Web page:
Japan’s outgoing prime minister, Yoshihida Suga, lasted just about a year. Inadequate crisis management and communication during the fifth COVID-19 wave across Japan became his undoing to a large extent.
The COVID crisis marked his administration for failure, despite a commendable job on several fronts, including the successful conduct of the Tokyo Olympic and Paralympic Games during a pandemic. Moreover, with fewer defining signature policies and lack of charisma, Suga could never really emerge from the imposing shadow of his predecessor, Shinzo Abe, Japan’s longest-serving prime minister.
Thus, amid a rapidly declining support base within the ruling LDP and among the Japanese public, it had fast become a reality that, without a change, the LDP’s prospects in the upcoming general elections in November would be meager.
Slowing the Revolving Door
The incoming PM Fumio Kishida is known for having prepared to become Japan’s prime minister for many years, perhaps longer than any other to hold the office. He can also claim the record as the longest-serving foreign minister in the country’s post-World War II history.
The LDP, with its core competency to preserve power as the ruling party, has dominated postwar politics in Japan. However, there are also apprehensions accompanying Suga’s departure and Kishida’s rise that cannot be overlooked. Will Japan in fact return to the pattern of revolving-door prime ministers with one-year tenures that were characteristic of Japan’s politics prior to 2012?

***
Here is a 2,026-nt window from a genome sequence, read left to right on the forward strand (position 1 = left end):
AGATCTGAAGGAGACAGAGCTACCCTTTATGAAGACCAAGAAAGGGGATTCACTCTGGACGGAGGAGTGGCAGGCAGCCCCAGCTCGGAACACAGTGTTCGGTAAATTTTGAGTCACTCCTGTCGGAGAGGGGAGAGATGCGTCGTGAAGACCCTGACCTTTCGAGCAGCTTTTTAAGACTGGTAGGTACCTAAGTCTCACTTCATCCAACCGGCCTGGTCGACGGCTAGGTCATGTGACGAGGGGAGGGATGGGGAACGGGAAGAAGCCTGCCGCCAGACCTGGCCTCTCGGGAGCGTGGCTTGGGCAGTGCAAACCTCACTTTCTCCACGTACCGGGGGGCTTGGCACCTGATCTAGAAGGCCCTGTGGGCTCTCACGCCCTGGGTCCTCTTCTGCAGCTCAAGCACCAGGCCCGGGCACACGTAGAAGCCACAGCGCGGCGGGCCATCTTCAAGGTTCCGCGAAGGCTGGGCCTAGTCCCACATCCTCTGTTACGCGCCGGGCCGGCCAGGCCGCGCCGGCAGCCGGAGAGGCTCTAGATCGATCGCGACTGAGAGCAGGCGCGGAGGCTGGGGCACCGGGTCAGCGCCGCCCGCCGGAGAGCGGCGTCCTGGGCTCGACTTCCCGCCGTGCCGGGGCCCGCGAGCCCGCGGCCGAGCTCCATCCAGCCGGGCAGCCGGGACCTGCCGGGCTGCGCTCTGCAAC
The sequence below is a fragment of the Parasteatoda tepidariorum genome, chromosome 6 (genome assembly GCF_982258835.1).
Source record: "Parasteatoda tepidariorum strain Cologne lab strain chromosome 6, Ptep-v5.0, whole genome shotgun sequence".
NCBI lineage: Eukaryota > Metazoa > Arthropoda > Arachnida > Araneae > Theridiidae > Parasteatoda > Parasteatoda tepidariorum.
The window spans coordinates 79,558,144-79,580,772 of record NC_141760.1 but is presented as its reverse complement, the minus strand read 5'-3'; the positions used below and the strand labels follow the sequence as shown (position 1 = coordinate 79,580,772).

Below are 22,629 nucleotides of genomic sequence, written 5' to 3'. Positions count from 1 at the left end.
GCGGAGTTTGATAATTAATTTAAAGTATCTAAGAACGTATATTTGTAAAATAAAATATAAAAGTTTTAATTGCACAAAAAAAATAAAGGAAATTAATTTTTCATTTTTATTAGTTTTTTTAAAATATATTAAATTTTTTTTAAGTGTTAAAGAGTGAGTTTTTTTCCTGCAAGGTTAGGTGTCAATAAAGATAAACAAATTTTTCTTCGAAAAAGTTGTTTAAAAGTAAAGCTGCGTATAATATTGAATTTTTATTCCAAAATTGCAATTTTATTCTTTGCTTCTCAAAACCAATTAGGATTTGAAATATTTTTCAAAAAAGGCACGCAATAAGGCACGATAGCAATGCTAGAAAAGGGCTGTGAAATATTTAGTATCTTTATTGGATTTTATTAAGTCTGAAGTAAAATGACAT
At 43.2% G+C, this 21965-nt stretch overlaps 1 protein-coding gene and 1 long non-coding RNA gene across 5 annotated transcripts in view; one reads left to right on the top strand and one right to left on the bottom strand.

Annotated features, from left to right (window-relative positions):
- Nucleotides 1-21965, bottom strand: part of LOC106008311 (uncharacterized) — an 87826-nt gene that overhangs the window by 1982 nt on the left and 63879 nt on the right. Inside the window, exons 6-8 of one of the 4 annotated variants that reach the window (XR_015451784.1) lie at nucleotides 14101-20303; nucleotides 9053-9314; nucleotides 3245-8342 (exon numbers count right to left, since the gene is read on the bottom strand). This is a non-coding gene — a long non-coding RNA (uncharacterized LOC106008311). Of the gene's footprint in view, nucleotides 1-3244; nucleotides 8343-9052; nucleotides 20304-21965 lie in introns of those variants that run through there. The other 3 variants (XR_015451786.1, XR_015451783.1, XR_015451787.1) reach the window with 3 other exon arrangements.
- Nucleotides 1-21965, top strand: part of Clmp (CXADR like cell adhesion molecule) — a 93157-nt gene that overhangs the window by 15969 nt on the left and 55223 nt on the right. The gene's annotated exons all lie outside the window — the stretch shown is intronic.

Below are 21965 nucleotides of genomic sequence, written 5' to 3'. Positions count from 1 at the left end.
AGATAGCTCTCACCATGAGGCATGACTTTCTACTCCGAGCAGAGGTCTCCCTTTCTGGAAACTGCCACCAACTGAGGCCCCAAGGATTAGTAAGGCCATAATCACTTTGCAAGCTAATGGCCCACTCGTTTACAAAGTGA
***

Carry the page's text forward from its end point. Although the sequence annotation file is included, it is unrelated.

The LDP needs to avert this perception.
Avoiding Strategic Vulnerability
As 21st century Asia’s politics and security challenges become far more complex and precarious, Japan can ill afford the earlier trend of “revolving door office holders” for its highest democratic leadership.
Current times are filled with mounting tensions with North Korea and relentless Chinese belligerence. They are pushing the envelope of security challenges to critical levels. Japan’s strategic rivals will cash upon the symbolic political vulnerability of a weak or meek prime ministership.
There is the constructivist concept wherein identity, norms, and interaction of personalities remain vital components of foreign policy. Ultimately, the decision-making is an outcome of how individual political leaders, who are bestowed with power, perceive and analyze events, and the motivations that bear upon the conclusions they reach.
In this light, whether it is the outgoing Suga or the incoming Kishida, Japan’s political leadership will face a key balancing act. It must come to terms with growing domestic concerns about China’s predatory security posture and policies, the centrality of its focus on its security alliance with Washington, and developing key equations with allies and partners in the Indo-Pacific.
Challenges in the East China Sea
Kishida, as a non-controversial moderate, can be expected to showcase a balancing act of Japan’s great power relationships. However, this should not occur at the cost of Japan’s own security and strategic concerns, especially in the East China Sea.